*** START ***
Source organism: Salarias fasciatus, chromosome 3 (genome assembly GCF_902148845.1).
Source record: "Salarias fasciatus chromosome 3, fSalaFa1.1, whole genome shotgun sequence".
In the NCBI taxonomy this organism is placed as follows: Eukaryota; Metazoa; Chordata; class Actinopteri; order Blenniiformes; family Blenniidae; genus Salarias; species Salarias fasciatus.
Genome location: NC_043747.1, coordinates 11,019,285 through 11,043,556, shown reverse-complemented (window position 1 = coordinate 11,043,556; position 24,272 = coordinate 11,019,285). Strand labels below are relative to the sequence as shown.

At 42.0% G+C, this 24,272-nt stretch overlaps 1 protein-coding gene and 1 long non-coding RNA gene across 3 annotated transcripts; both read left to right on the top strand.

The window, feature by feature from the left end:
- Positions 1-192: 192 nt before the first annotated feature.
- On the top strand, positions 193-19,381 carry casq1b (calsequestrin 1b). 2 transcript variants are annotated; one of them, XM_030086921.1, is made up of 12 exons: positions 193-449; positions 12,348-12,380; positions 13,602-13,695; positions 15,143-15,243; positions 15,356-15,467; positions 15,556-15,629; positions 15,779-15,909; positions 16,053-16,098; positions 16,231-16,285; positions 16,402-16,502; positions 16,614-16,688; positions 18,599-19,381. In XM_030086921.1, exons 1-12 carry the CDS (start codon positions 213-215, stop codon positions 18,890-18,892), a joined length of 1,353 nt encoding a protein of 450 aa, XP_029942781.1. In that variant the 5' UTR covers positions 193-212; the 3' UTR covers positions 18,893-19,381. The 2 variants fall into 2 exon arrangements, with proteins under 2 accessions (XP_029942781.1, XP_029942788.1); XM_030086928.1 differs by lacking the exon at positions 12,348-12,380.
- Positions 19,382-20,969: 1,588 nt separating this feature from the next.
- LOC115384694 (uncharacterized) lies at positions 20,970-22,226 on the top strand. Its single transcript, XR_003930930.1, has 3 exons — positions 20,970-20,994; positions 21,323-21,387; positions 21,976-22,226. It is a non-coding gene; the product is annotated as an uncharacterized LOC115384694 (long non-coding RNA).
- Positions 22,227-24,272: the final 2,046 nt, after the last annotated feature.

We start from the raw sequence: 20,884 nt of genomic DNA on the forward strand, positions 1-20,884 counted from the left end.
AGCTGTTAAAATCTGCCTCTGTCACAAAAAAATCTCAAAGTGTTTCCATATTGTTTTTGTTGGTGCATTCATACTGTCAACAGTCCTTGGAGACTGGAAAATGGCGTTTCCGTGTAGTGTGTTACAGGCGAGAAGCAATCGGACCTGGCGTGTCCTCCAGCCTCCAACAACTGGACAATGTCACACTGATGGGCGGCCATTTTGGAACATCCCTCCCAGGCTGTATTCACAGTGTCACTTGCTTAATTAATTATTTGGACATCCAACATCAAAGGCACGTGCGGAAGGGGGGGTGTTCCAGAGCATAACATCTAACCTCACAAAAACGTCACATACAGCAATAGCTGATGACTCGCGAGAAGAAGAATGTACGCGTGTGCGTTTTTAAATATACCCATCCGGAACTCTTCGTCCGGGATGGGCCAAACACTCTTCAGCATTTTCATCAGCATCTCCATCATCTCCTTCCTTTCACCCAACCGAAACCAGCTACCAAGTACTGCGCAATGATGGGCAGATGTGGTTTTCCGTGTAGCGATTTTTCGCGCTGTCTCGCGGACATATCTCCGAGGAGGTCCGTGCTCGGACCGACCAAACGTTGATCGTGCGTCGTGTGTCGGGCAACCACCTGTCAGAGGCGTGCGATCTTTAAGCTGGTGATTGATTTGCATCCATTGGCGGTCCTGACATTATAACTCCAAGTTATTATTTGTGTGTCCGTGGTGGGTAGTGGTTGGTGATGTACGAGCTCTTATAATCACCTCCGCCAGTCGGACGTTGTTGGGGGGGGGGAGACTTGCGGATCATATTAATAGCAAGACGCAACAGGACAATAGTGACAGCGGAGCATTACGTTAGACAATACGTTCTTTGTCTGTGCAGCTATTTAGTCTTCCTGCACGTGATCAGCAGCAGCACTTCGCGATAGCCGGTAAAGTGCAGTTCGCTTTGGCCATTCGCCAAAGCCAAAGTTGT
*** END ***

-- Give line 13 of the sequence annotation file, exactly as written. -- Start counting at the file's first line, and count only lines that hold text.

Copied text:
AGCTGTTAAAATCTGCCTCTGTCACAAAAAAATCTCAAAGTGTTTCCATATTGTTTTTGTTGGTGCATTCATACTGTCAACAGTCCTTGGAGACTGGAAAATGGCGTTTCCGTGTAGTGTGTTACAGGCGAGAAGCAATCGGACCTGGCGTGTCCTCCAGCCTCCAACAACTGGACAATGTCACACTGATGGGCGGCCATTTTGGAACATCCCTCCCAGGCTGTATTCACAGTGTCACTTGCTTAATTAATTATTTGGACATCCAACATCAAAGGCACGTGCGGAAGGGGGGGTGTTCCAGAGCATAACATCTAACCTCACAAAAACGTCACATACAGCAATAGCTGATGACTCGCGAGAAGAAGAATGTACGCGTGTGCGTTTTTAAATATACCCATCCGGAACTCTTCGTCCGGGATGGGCCAAACACTCTTCAGCATTTTCATCAGCATCTCCATCATCTCCTTCCTTTCACCCAACCGAAACCAGCTACCAAGTACTGCGCAATGATGGGCAGATGTGGTTTTCCGTGTAGCGATTTTTCGCGCTGTCTCGCGGACATATCTCCGAGGAGGTCCGTGCTCGGACCGACCAAACGTTGATCGTGCGTCGTGTGTCGGGCAACCACCTGTCAGAGGCGTGCGATCTTTAAGCTGGTGATTGATTTGCATCCATTGGCGGTCCTGACATTATAACTCCAAGTTATTATTTGTGTGTCCGTGGTGGGTAGTGGTTGGTGATGTACGAGCTCTTATAATCACCTCCGCCAGTCGGACGTTGTTGGGGGGGGGGAGACTTGCGGATCATATTAATAGCAAGACGCAACAGGACAATAGTGACAGCGGAGCATTACGTTAGACAATACGTTCTTTGTCTGTGCAGCTATTTAGTCTTCCTGCACGTGATCAGCAGCAGCACTTCGCGATAGCCGGTAAAGTGCAGTTCGCTTTGGCCATTCGCCAAAGCCAAAGTTGT